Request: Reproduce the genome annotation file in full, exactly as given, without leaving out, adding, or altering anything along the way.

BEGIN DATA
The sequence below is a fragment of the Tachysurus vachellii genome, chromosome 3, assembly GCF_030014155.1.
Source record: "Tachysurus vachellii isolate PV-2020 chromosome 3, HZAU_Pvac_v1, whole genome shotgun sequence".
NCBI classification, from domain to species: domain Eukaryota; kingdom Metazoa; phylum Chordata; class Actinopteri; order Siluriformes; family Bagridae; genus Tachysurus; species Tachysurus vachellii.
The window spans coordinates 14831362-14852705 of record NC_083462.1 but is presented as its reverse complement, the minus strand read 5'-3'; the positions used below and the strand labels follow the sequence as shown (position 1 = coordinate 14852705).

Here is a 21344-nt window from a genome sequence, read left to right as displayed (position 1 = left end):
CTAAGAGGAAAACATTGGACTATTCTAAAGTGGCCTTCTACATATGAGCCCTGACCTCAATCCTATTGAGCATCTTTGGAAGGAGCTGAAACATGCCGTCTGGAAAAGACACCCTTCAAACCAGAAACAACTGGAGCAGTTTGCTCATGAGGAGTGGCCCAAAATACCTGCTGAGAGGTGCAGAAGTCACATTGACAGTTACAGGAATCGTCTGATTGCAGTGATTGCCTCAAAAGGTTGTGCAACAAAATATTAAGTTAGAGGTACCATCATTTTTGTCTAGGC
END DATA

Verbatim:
The sequence below is a fragment of the Tachysurus vachellii genome, chromosome 3, assembly GCF_030014155.1.
Source record: "Tachysurus vachellii isolate PV-2020 chromosome 3, HZAU_Pvac_v1, whole genome shotgun sequence".
NCBI classification, from domain to species: domain Eukaryota; kingdom Metazoa; phylum Chordata; class Actinopteri; order Siluriformes; family Bagridae; genus Tachysurus; species Tachysurus vachellii.
The window spans coordinates 14831362-14852705 of record NC_083462.1 but is presented as its reverse complement, the minus strand read 5'-3'; the positions used below and the strand labels follow the sequence as shown (position 1 = coordinate 14852705).

Here is a 21344-nt window from a genome sequence, read left to right as displayed (position 1 = left end):
CTAAGAGGAAAACATTGGACTATTCTAAAGTGGCCTTCTACATATGAGCCCTGACCTCAATCCTATTGAGCATCTTTGGAAGGAGCTGAAACATGCCGTCTGGAAAAGACACCCTTCAAACCAGAAACAACTGGAGCAGTTTGCTCATGAGGAGTGGCCCAAAATACCTGCTGAGAGGTGCAGAAGTCACATTGACAGTTACAGGAATCGTCTGATTGCAGTGATTGCCTCAAAAGGTTGTGCAACAAAATATTAAGTTAGAGGTACCATCATTTTTGTCTAGGC